Another “Failed States Index” report from Fund For Peace was released a few weeks ago. Unsurprisingly, Nigeria was present in the list of the world’s failed states. Ranking 15th, Nigeria is listed amongst countries who are either at war or under tight military or civilian dictatorship. The first time the report was released with Nigeria among the list of failed states, I thought to myself: “westerners are at their gimmicks again”. After going through the criteria used in determining the countries that made the list, I couldn’t help agreeing since Nigeria met all the criteria, unfortunately. A nation powered by generators is without doubt a failed state.
One thing you cannot miss on your visit to Nigeria is the presence of varying sizes of power generators. From the micro-sizes used by road-side barbering salons to the giant power plants used by factories, generators play a vital role in the daily lives of people in Nigeria. This is because the state-owned power generation/distributing company, Power Holding Company of Nigeria (PHCN), is very useless. The little power they generate is haphazardly distributed across the nation to those who are unfortunate enough to be connected to the national grid.
The core of the matter is simple: Nigeria’s power generation is less then a quarter of its electricity needs. Even the little generated is not shared by a timetable. No. The power company switches off/on the power without warning, several times everyday. I am yet to decipher the exact reason behind this chaos.
It is no better in any part of Nigeria. The last time I visited the national capital Abuja was June 2008. I had been under the illusion that power supply would be somewhat better in Abuja. I was very wrong! The number of generators running around the business centres I visited was enough proof. I enquired from residents who told me power supply was just as bad as it is elsewhere in Nigeria. It gets worse to know that some areas in Nigeria go without power for weeks. Emergency institutions like the Police, hospitals, fire service etc do not receive any priority. Even the seat of government is not spared. The Presidency shamelessly included cost of acquiring & maintenance power generators in their 2009 budget proposal – a clear admittance of failure!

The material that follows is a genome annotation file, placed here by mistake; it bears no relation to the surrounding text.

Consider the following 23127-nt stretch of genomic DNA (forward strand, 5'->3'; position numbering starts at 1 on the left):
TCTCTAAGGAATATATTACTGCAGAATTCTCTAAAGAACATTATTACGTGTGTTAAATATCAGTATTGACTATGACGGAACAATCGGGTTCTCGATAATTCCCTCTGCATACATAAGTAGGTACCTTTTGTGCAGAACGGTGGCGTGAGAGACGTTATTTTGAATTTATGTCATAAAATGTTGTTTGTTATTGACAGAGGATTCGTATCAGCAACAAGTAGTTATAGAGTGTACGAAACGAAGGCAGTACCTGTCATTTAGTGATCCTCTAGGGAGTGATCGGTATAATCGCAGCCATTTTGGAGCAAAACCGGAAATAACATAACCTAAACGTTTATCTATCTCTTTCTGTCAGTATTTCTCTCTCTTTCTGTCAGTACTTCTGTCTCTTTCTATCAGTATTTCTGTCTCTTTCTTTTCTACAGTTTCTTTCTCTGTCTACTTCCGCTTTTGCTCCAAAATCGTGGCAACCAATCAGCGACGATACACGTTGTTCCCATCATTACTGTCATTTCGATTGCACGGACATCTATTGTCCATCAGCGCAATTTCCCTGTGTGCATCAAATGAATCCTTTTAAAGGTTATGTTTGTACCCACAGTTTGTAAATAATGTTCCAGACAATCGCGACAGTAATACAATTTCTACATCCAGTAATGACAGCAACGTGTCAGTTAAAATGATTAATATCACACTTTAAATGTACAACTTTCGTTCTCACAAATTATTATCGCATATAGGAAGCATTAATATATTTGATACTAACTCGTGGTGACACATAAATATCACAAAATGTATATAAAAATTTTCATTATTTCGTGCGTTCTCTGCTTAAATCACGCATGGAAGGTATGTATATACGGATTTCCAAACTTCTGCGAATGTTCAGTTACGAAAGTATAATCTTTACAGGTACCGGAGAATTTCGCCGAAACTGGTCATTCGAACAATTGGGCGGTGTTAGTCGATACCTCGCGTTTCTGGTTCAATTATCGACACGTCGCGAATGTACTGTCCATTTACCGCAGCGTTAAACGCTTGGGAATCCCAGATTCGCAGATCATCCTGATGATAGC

On a lighter note, when NigComSat-1 (Nigeria’s first communications satellite) was forcibly shut-down and “parked” somewhere in space due to battery problems, I concluded that Nigeria has been cursed with power problems.
The negative effects of the poor power supply are countless:
- Poor lighting on roads at night resulting in poor visibility for drivers and pedestrians. The danger is obvious.
- Lack of lighting for residences, shops and offices at night emboldens petty thieves as they hide under the cover of darkness to perpetrate their evil trade. Armed robbers (older cousins of petty thieves) in Nigeria are far too bold to be deterred by light. Some rob in day time!
- Businesses that rely on electricity for production are forced to offer their goods and services at higher rates as they have to pass-on the cost of buying a power generator, fuel and other associated costs. Such businesses by default cannot compete effectively with foreign companies that export goods & services to Nigeria. Some factories are already relocating to neighbouring countries as Nigeria is getting too unfavourable for their respective businesses.
- Many lose their lives in hospital as there is insufficient electricity to power machines used in performing surgical operations and even critical life support systems are rendered useless.
- Traffic in heavily populated cities is chaotic as traffic lights (where they exist) are dead and a human being (traffic warden) has to stand in the very hot sun to control traffic. Chaos rules after 6pm as these traffic wardens “close” in some parts of Nigeria. They simply abandon the motorists to their fate. I have witnessed this madness at Iwo Road in Ibadan before.
- Power generators have killed thousands of Nigerians over the years. Out of ignorance, some leave the generators in an enclosed area. A fatal dosage of Carbon Monoxide gas (part of the fumes from the generators’ exhaust pipe) soon sends them to the world beyond.
- All electronic gadgets are powered by electricity. How Nigeria can compete in a global village powered by computers and communication networks is obvious to all.
- The list is by no means exhaustive but contains only a few of the negative effects that come to mind at the time of writing.
It is against this back-drop that I join the voice of Nigerians to demand that the President of Nigeria fixes the power problem. President Umaru Musa Yar’Adua, you should consider reducing your “seven-point agenda” to just one: Let there be light!
JOIN THE CAMPAIGN at lightupnigeria.org